FURminator and Catster are giving away one FURminator classic a day to cats who are members of Catster’s FURminator group. Click here to enter — you can enter once each day through the end of the contest.
GOT CAT HAIR?
If you read Skeezix’s review of the FURminator a few months ago, you’d know we swear by the tool as the most effective way of grooming cats to remove loose hair and prevent hairballs. I’ve been a huge FURminator fan since the tool was launched and was recently given the opportunity to test drive a pair a new-and-improved FURminator shedding tools: the FURminator Double Edge deShedding Tool and the fur-ejecting “FURminator FURejector.”
The timing was excellent. We’d just had a couple of back-to-back heat waves that invariably ratchet up the amount of fur that the cats shed. Trying out each of the two tools on three different cats, I removed the hair shown in the pile in the photo above after just one session. Although FURminator classic scarcely needs to be improved upon, these new tools offer some benefits that might fit your grooming needs.
FURminator Double Edge deShedding Tool
<With two blades instead of one, this version of the FURminator removes cat hair twice as fast. This is a boon for two of my cats, Rocky and Trip. Rocky suffers from hyper stimulation on his back, a common affliction that causes discomfort after a only a little bit of petting or grooming. If you have a cat who recoils when pet or brushed on her back, you know what I mean. Rocky enjoys the FURminator — he settles in and purrs like crazy when I FURminate him, but he gets overstimulated quickly along his back which ends the session (I usually groom him everywhere else and leave the back for last). The back is the area that needs the most grooming, however — it’s the point most difficult for cats (especially geezer cats like Rocky) to reach.
The double-blade FURminator proved to be helpful with Rocky because I can capture twice the hair with each stroke.
Trip (shown in the photo above) is a formerly feral cat who still has the soul of a wild child, and he’s not always convinced that my grooming him is a good thing. Sometimes he glares at me with a look that cries, “Why are you stealing my furs?” He starts each session well, cranks up his purr-o-meter, appears to be lovin’ it, but half the time will get bitey a few minutes into the session. He tips the scale at 20 lbs. and sports needle-sharp teeth, so I’m not inclined to argue with him.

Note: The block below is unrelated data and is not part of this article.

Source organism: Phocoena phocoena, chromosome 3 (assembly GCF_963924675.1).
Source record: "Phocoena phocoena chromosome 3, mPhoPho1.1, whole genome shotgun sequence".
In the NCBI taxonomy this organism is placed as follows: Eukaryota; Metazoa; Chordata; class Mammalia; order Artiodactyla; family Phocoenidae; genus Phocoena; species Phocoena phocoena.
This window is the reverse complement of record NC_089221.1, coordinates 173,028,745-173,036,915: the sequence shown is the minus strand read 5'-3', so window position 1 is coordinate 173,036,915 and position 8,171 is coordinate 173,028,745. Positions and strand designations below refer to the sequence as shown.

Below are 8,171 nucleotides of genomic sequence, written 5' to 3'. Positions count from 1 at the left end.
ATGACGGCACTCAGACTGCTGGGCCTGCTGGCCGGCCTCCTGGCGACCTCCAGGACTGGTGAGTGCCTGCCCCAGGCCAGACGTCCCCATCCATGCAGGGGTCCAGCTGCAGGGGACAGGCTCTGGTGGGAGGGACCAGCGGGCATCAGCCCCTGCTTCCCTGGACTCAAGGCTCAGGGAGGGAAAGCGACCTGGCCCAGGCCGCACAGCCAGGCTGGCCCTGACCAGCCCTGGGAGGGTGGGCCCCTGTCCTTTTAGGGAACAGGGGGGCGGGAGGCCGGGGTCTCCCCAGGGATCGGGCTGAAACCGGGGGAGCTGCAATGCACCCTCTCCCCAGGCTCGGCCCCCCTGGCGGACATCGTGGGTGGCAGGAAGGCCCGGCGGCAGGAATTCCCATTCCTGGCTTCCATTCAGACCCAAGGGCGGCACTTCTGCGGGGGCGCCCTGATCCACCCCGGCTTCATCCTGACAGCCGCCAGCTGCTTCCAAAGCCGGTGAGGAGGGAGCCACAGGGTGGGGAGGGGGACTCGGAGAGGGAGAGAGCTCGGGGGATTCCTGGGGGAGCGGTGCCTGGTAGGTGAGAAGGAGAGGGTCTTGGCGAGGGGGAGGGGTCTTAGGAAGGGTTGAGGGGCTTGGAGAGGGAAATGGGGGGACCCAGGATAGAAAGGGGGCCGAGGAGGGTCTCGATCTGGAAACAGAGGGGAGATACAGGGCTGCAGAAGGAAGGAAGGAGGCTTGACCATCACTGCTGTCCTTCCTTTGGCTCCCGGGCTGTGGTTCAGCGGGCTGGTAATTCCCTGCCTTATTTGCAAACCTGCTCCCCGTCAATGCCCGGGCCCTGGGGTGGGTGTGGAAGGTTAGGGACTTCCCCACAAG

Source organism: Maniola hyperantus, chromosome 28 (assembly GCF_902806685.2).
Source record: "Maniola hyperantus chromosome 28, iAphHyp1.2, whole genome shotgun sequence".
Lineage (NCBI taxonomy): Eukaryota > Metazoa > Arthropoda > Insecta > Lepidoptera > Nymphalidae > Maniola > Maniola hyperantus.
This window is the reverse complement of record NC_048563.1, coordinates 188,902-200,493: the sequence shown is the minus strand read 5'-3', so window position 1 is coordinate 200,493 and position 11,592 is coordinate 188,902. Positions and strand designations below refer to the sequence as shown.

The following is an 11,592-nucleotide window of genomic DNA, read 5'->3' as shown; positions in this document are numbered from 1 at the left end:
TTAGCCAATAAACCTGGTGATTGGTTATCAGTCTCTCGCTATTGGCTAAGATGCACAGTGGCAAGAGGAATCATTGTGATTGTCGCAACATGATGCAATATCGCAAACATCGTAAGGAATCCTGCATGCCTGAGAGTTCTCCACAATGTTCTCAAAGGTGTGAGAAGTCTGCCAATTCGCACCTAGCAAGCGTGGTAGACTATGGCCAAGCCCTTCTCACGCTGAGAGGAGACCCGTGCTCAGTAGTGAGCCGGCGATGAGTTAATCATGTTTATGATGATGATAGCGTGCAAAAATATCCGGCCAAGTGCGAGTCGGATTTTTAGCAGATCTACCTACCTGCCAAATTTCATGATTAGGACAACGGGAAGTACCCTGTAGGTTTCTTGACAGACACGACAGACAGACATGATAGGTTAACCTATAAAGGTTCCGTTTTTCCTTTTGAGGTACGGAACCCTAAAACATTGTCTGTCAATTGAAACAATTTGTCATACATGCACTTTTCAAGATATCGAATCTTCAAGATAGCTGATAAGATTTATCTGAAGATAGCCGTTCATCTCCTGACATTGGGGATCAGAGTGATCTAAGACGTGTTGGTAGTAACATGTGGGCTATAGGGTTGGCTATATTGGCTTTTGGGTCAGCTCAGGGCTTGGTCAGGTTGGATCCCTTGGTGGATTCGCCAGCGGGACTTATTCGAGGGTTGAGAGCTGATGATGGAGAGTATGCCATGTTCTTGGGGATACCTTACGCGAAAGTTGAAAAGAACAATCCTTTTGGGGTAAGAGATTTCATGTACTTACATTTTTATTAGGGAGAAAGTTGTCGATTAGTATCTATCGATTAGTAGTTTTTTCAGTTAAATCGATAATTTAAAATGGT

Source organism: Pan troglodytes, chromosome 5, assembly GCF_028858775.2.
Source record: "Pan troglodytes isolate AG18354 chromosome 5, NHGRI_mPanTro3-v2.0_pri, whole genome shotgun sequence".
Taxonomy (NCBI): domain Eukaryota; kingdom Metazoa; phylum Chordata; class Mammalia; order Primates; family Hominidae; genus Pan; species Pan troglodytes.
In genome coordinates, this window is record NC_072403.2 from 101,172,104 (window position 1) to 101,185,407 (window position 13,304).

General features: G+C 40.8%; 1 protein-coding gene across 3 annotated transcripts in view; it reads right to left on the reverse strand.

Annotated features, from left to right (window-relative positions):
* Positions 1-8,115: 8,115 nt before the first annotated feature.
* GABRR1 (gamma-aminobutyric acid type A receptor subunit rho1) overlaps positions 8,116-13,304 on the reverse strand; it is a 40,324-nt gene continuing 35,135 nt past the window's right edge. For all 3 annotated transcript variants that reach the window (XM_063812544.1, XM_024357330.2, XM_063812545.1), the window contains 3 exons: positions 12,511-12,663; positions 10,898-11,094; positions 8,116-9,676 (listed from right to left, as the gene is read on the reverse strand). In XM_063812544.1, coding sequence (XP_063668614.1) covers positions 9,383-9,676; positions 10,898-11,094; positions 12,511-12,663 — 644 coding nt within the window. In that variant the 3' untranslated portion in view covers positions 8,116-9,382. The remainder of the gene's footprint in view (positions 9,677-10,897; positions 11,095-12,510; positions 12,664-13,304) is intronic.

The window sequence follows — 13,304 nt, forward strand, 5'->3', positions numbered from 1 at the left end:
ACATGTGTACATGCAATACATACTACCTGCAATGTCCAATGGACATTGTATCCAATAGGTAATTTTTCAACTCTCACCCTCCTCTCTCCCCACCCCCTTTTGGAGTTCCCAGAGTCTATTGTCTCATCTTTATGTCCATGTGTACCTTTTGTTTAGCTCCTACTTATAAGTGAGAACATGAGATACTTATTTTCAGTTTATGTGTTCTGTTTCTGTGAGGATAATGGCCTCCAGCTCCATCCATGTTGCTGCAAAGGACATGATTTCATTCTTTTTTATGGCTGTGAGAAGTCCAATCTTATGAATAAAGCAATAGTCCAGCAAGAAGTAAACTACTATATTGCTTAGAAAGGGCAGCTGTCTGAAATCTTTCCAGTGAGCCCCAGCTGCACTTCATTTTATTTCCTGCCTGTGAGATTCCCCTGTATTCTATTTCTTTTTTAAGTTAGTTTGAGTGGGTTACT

Since he’s young, he grooms himself more aggressively than my other cats, thus he tends to ingest a lot more cat hair, which translates into more hair balls. So he needs more FURmination.
As with Rocky, the double-blade FURminator grabs twice the hair with every stroke, so that even though many of his grooming sessions are short, they’re twice as effective. It’s a win.
The FURminator FURejector deShedding Tool
This FURminator has an ejector blade that self-cleans when depressed, making grooming faster and easier. This is handy; I really liked the feature. It’s an excellent solution if you have squirmy cats and need a hand free to hold them in place during a grooming session.
Both are exceptional grooming tools. The pile of cat hair shown in top photo resulted from just one FURmination session with three of my cats.
The Double Edge FURminator cuts grooming time in half, very helpful if your cats don’t tolerate grooming very well, or if you want to get the most bang out of each minute spent grooming. The FURminator FURejector is especially handy if you can benefit from one-handed grooming, as you might when dealing with energetic, squirming cats. I eagerly await a double edge version of the FURejector.
WHAT WILL YOU DO WITH ALL THAT FUR?
Here are some suggestions: